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This is me!! I have my picture here clad in a sari to show you what a sari looks like. Sari is an attire that has its origin from South Asia, particularly India. Sari is a long rectangular piece of machine or handwoven fabric, about 6 yards in length, akin a large scarf, that is used to drape over the woman, by creating a set of pleats in front and worn over a short blouse called the choli that just covers the bust, and an inner skirt over which it is draped. Click HERE to know how to wear a sari. The most decorative piece of the sari is the end piece of the scarf, which is called the Palloo, and which drapes over the bust and over the shoulder. Some drape it over the right shoulder and some over the left shoulder. The bottom line is that it serves to cover the breast of the woman.
Saris are made with various kinds of natural fiber such as from cotton, silk, banana and jute, and man made fibers, just as we have both natural yarn made out of plant and animal fiber as well as man made acrylic yarns. The sari that I am wearing here has been made with the silk thread produced by the silk worm, which is the most expensive form of silk. You can read more HERE. on sericulture, the cultivation and production of pure silk.
In the market today there are many look alike silks, and imitations, and a novice in silks will find it very hard to differentiate the genuine ones from the imitations. In pure silk the gold weave is nothing but pure silver that is handwoven in traditional designs. Therefore even after the sari has served its purpose, the silver can be melt into a block and used for making ornaments while the fiber portions of the sari can be up cycled into pretty things, through what is called as sari ribbon. Sari ribbon is nothing but cut shreds of long pieces from these 6 yards, joined together with knots or with a needle and thread, by hand or machine. These are called reclaimed sari yarn/fibre. Fiber that is left behind on the weavers loom is also collected and made into usable strands of yarn. These two forms of sari yarn is usually made at home. Most women do not find the time or need to reclaim what they have used and these are collected by people door to door in return for something usable such as utensils for the kitchen etc. Most often they are used for quilt making. Especially in Northern parts of India where the winters are really cold, these quilts really help. These used saris are often taken, washed and shred to yarn. Good portions of the sari are made into cushion covers and other home accessories.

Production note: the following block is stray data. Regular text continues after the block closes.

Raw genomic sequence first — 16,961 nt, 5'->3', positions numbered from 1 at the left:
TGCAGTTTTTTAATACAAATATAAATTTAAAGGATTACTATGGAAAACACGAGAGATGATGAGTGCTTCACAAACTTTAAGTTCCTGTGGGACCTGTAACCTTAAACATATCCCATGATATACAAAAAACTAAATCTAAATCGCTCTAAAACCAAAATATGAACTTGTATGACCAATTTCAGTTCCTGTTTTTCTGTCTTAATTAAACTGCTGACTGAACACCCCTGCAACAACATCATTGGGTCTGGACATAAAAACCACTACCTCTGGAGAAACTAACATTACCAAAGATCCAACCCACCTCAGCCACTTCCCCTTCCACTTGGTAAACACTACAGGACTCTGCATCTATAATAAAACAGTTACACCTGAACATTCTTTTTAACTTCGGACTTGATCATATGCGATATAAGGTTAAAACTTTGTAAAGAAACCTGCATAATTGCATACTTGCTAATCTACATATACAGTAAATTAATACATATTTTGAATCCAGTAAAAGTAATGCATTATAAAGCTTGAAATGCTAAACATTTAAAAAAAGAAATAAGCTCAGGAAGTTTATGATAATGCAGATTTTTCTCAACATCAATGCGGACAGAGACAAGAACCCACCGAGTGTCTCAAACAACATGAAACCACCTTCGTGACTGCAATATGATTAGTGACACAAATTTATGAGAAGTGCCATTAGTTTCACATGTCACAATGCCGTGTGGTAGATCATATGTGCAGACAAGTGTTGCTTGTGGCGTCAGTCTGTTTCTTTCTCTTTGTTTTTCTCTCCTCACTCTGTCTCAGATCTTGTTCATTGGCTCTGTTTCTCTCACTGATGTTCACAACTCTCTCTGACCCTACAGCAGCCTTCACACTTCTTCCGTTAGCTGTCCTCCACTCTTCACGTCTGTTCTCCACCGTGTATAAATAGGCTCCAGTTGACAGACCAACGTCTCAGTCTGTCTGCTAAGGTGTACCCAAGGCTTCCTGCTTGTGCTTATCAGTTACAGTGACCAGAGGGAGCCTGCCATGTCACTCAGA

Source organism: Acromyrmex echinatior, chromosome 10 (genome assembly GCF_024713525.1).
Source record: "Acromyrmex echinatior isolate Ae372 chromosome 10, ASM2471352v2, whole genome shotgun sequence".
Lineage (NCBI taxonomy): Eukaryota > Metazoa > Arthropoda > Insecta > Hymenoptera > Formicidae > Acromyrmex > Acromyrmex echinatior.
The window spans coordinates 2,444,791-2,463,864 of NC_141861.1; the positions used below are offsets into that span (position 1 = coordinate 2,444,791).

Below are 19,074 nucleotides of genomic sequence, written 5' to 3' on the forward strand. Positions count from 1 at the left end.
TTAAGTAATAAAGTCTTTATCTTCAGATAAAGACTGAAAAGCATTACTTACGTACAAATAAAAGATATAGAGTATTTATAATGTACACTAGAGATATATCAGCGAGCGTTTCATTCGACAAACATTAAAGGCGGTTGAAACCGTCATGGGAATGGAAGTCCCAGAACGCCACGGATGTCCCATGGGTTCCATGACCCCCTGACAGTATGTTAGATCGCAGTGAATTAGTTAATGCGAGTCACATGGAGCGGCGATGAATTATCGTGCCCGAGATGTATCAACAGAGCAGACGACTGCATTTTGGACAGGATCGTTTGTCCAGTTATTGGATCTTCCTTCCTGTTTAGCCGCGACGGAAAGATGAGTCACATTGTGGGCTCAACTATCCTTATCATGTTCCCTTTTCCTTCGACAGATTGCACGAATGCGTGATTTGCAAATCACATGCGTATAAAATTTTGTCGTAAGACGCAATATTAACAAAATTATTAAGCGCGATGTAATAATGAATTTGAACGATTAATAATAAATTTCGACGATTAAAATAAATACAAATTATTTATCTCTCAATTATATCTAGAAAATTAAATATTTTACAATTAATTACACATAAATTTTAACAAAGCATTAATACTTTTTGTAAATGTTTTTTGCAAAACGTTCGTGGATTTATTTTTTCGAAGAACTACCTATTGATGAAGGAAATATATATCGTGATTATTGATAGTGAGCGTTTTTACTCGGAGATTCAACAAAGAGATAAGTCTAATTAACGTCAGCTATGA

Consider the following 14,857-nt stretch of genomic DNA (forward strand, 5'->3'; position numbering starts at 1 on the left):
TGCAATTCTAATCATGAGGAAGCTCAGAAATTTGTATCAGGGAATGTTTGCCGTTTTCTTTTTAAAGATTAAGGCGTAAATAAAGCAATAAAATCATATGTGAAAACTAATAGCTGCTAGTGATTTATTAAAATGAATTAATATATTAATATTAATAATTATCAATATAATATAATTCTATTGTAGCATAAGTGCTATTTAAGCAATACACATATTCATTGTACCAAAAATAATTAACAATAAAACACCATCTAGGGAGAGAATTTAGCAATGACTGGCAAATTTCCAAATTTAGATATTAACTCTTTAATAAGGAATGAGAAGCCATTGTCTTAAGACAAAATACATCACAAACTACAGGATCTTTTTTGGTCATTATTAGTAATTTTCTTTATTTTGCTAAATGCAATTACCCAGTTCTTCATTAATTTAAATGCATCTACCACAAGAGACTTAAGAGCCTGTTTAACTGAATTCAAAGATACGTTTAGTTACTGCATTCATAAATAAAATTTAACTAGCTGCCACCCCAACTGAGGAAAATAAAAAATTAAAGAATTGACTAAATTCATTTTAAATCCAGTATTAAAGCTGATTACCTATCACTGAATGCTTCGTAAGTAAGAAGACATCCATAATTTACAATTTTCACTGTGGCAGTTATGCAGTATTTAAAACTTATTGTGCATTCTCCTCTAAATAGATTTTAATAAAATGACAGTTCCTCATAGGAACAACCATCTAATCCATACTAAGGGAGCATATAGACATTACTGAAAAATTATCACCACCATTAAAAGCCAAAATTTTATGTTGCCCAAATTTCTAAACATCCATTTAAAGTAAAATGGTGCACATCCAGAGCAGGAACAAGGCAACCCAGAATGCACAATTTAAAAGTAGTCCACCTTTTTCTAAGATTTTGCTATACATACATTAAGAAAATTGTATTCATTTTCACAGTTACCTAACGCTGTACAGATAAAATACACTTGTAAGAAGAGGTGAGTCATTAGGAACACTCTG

I do not wear any other silk but that which is handwoven and made from raw silk on the weaver's loom. They are expensive but something to treasure, and the smell of the silk and the sound of the rustling is something to be experienced.
In the picture above you will find themes handwoven in pure gold toned silver thread such as a peacock, trees, flute music and so on. Notice the end of the sari fabric that has the fiber running to and fro. Sarees have dual color threads that run up and down the grain of the fabric producing a pretty double shade such as what we find on the neck of the peacock.
These two are pictures of a sari yarn floor decor.
Synthetic or natural sari yarn ribbons are cut or shred into long pieces akin the model shown here.
Sari yarn can be used for making necklaces, shawls, and any kind of accessory. The loose fibers that come with these shred or cut ribbons add to the rugged charm. Saris can be converted to beautiful keep sake pieces. You will never look at a sari the same way again!! Patterns can be as simple as circles or ovals or a converted doily pattern. If you have been inspired to make something from a sari, or salwar, please do link your projects to the blog and so share as well. Happy crocheting!!
Lots of love from